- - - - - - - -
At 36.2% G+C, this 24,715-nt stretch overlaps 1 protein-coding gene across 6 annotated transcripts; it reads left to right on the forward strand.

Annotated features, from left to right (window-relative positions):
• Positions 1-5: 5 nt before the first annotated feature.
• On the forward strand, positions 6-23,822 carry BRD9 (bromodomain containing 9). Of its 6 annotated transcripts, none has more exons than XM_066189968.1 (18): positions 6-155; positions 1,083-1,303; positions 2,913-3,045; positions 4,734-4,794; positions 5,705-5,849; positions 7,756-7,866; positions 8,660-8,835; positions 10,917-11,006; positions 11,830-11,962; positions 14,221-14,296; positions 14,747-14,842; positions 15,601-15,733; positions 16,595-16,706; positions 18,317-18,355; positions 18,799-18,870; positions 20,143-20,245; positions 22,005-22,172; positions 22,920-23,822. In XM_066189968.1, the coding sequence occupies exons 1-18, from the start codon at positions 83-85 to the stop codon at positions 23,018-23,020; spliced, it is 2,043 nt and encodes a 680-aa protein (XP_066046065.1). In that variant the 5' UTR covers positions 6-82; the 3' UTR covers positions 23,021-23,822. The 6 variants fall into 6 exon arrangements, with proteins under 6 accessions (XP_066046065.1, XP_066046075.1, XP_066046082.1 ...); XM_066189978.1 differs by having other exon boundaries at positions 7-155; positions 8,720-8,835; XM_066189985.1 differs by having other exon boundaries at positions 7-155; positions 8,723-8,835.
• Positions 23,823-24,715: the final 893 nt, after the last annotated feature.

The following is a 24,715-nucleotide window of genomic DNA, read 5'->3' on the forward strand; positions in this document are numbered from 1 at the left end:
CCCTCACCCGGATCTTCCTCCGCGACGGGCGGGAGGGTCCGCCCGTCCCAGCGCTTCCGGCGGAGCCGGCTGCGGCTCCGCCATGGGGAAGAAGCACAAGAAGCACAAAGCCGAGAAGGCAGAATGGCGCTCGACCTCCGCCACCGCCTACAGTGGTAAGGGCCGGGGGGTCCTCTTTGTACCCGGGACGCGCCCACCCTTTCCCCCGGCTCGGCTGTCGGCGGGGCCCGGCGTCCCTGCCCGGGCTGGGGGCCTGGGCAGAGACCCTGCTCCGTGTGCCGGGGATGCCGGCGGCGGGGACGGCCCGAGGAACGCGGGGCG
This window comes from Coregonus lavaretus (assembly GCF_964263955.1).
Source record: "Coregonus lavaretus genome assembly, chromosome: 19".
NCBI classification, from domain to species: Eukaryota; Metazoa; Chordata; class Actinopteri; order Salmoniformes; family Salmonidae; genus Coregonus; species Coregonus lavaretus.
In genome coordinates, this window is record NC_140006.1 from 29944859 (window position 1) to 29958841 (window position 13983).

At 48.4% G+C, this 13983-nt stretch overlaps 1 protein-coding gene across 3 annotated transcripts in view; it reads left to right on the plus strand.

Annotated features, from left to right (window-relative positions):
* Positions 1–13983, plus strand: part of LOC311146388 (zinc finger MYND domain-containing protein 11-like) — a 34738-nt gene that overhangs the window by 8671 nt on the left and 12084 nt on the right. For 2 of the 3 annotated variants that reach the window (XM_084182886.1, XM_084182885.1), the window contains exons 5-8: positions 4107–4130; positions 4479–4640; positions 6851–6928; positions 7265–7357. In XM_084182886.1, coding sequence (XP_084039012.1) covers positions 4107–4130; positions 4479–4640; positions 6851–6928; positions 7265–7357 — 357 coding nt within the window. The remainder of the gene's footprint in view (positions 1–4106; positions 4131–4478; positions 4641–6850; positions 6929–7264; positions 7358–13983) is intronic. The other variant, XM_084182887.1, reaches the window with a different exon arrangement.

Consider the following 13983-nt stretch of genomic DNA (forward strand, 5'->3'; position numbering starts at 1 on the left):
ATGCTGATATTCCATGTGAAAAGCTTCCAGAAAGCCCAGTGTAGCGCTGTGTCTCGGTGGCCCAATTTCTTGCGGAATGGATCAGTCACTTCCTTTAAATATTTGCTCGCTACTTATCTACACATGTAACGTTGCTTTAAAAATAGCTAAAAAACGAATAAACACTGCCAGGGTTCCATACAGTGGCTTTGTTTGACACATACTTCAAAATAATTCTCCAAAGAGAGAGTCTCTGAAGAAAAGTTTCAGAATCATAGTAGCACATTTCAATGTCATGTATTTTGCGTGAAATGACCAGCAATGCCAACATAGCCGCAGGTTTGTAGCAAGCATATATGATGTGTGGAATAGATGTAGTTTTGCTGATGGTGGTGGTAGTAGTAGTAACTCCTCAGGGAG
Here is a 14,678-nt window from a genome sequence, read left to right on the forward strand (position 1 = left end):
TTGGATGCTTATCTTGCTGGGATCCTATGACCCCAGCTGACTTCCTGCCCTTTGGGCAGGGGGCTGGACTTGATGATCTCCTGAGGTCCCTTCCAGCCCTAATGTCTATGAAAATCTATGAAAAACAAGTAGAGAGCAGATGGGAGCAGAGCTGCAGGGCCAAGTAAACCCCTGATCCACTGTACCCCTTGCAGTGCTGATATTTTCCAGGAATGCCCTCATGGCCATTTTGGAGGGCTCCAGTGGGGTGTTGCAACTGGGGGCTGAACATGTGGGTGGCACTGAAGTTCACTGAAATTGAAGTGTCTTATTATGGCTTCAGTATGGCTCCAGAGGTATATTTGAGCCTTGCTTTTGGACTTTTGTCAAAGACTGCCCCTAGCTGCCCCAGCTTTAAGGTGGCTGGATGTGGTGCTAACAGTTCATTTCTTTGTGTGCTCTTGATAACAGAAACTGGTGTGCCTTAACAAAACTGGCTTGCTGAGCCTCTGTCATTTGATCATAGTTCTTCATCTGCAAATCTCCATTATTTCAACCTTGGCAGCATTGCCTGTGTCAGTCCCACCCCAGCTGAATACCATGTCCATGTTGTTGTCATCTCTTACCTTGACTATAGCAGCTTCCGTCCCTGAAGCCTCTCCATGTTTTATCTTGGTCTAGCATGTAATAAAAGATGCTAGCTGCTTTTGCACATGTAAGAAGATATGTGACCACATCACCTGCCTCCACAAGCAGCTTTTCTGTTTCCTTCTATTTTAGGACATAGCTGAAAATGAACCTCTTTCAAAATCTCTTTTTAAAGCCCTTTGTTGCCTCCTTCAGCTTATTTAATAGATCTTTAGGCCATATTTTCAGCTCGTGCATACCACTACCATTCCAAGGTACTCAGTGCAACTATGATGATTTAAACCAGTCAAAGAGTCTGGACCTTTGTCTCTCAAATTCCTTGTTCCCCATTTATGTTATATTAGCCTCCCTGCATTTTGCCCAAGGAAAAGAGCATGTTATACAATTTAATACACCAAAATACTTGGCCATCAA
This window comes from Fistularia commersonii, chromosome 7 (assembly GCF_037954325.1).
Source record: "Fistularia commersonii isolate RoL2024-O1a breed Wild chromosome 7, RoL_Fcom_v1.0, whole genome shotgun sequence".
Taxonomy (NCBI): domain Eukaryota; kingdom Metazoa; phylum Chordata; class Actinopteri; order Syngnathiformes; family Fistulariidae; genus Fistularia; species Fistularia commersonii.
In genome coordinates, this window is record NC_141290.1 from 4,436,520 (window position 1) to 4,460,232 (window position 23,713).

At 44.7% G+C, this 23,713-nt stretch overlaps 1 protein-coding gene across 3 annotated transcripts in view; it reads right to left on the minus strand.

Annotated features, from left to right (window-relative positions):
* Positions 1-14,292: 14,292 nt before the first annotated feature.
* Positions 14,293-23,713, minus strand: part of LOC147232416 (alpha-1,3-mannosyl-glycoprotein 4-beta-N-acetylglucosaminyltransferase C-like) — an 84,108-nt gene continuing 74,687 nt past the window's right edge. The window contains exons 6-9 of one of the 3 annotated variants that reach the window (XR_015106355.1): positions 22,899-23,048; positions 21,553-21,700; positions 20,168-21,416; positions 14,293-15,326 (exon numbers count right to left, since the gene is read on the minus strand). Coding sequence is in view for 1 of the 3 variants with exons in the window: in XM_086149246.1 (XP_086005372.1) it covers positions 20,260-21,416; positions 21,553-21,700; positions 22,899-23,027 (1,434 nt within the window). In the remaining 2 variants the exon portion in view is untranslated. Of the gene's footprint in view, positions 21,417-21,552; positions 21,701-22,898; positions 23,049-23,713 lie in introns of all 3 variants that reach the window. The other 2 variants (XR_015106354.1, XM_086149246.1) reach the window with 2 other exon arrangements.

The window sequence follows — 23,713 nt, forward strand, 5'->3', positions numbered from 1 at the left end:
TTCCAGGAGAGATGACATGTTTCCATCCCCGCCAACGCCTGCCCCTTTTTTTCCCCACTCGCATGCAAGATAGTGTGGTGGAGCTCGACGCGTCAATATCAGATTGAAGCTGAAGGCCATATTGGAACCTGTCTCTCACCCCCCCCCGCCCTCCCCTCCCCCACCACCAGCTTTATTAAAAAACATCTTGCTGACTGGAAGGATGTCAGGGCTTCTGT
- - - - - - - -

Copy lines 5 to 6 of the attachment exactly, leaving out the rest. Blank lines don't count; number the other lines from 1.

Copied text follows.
• Positions 23,823-24,715: the final 893 nt, after the last annotated feature.

The following is a 24,715-nucleotide window of genomic DNA, read 5'->3' on the forward strand; positions in this document are numbered from 1 at the left end: